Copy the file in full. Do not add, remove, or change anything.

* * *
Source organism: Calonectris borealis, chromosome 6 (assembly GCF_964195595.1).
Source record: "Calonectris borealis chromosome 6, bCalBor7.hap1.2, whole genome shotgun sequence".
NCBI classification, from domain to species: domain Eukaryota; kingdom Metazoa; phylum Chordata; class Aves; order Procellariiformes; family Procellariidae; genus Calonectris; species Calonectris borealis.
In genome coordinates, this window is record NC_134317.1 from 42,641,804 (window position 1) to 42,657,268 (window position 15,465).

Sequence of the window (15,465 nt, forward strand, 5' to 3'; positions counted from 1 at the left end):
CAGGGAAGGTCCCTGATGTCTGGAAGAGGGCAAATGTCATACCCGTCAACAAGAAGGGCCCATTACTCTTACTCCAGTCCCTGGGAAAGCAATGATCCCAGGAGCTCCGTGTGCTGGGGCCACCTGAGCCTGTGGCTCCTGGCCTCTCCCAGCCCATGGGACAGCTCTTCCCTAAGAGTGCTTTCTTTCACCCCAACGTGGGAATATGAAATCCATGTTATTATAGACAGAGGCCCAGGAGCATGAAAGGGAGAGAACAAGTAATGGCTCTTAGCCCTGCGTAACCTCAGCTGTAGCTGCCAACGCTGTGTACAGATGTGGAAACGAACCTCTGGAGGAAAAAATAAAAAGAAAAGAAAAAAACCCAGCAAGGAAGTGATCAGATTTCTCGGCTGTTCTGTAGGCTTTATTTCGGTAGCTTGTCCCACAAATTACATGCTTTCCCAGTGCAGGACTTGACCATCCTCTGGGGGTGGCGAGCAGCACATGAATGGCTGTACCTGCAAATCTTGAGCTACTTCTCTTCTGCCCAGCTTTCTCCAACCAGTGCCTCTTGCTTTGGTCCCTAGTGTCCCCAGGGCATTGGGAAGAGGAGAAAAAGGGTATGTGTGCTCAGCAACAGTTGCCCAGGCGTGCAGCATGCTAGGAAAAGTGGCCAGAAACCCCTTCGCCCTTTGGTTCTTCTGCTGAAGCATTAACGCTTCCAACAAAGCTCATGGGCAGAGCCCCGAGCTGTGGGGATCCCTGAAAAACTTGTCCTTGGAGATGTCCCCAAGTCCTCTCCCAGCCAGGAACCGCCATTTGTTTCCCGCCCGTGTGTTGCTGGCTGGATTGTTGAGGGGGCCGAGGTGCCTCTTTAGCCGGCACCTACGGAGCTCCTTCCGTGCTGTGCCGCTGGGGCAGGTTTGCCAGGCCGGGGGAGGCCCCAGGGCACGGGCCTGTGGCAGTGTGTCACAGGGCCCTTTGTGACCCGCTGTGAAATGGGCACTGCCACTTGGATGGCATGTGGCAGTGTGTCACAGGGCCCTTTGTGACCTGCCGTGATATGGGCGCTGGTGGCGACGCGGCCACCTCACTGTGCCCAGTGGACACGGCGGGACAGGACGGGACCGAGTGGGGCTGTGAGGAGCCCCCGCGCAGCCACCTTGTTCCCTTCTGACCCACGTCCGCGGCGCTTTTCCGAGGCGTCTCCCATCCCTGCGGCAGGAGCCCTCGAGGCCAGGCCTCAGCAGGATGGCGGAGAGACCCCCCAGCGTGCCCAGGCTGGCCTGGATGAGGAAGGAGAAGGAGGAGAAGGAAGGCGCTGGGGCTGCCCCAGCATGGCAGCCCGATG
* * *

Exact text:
Source organism: Calonectris borealis, chromosome 6 (assembly GCF_964195595.1).
Source record: "Calonectris borealis chromosome 6, bCalBor7.hap1.2, whole genome shotgun sequence".
NCBI classification, from domain to species: domain Eukaryota; kingdom Metazoa; phylum Chordata; class Aves; order Procellariiformes; family Procellariidae; genus Calonectris; species Calonectris borealis.
In genome coordinates, this window is record NC_134317.1 from 42,641,804 (window position 1) to 42,657,268 (window position 15,465).

Sequence of the window (15,465 nt, forward strand, 5' to 3'; positions counted from 1 at the left end):
CAGGGAAGGTCCCTGATGTCTGGAAGAGGGCAAATGTCATACCCGTCAACAAGAAGGGCCCATTACTCTTACTCCAGTCCCTGGGAAAGCAATGATCCCAGGAGCTCCGTGTGCTGGGGCCACCTGAGCCTGTGGCTCCTGGCCTCTCCCAGCCCATGGGACAGCTCTTCCCTAAGAGTGCTTTCTTTCACCCCAACGTGGGAATATGAAATCCATGTTATTATAGACAGAGGCCCAGGAGCATGAAAGGGAGAGAACAAGTAATGGCTCTTAGCCCTGCGTAACCTCAGCTGTAGCTGCCAACGCTGTGTACAGATGTGGAAACGAACCTCTGGAGGAAAAAATAAAAAGAAAAGAAAAAAACCCAGCAAGGAAGTGATCAGATTTCTCGGCTGTTCTGTAGGCTTTATTTCGGTAGCTTGTCCCACAAATTACATGCTTTCCCAGTGCAGGACTTGACCATCCTCTGGGGGTGGCGAGCAGCACATGAATGGCTGTACCTGCAAATCTTGAGCTACTTCTCTTCTGCCCAGCTTTCTCCAACCAGTGCCTCTTGCTTTGGTCCCTAGTGTCCCCAGGGCATTGGGAAGAGGAGAAAAAGGGTATGTGTGCTCAGCAACAGTTGCCCAGGCGTGCAGCATGCTAGGAAAAGTGGCCAGAAACCCCTTCGCCCTTTGGTTCTTCTGCTGAAGCATTAACGCTTCCAACAAAGCTCATGGGCAGAGCCCCGAGCTGTGGGGATCCCTGAAAAACTTGTCCTTGGAGATGTCCCCAAGTCCTCTCCCAGCCAGGAACCGCCATTTGTTTCCCGCCCGTGTGTTGCTGGCTGGATTGTTGAGGGGGCCGAGGTGCCTCTTTAGCCGGCACCTACGGAGCTCCTTCCGTGCTGTGCCGCTGGGGCAGGTTTGCCAGGCCGGGGGAGGCCCCAGGGCACGGGCCTGTGGCAGTGTGTCACAGGGCCCTTTGTGACCCGCTGTGAAATGGGCACTGCCACTTGGATGGCATGTGGCAGTGTGTCACAGGGCCCTTTGTGACCTGCCGTGATATGGGCGCTGGTGGCGACGCGGCCACCTCACTGTGCCCAGTGGACACGGCGGGACAGGACGGGACCGAGTGGGGCTGTGAGGAGCCCCCGCGCAGCCACCTTGTTCCCTTCTGACCCACGTCCGCGGCGCTTTTCCGAGGCGTCTCCCATCCCTGCGGCAGGAGCCCTCGAGGCCAGGCCTCAGCAGGATGGCGGAGAGACCCCCCAGCGTGCCCAGGCTGGCCTGGATGAGGAAGGAGAAGGAGGAGAAGGAAGGCGCTGGGGCTGCCCCAGCATGGCAGCCCGATG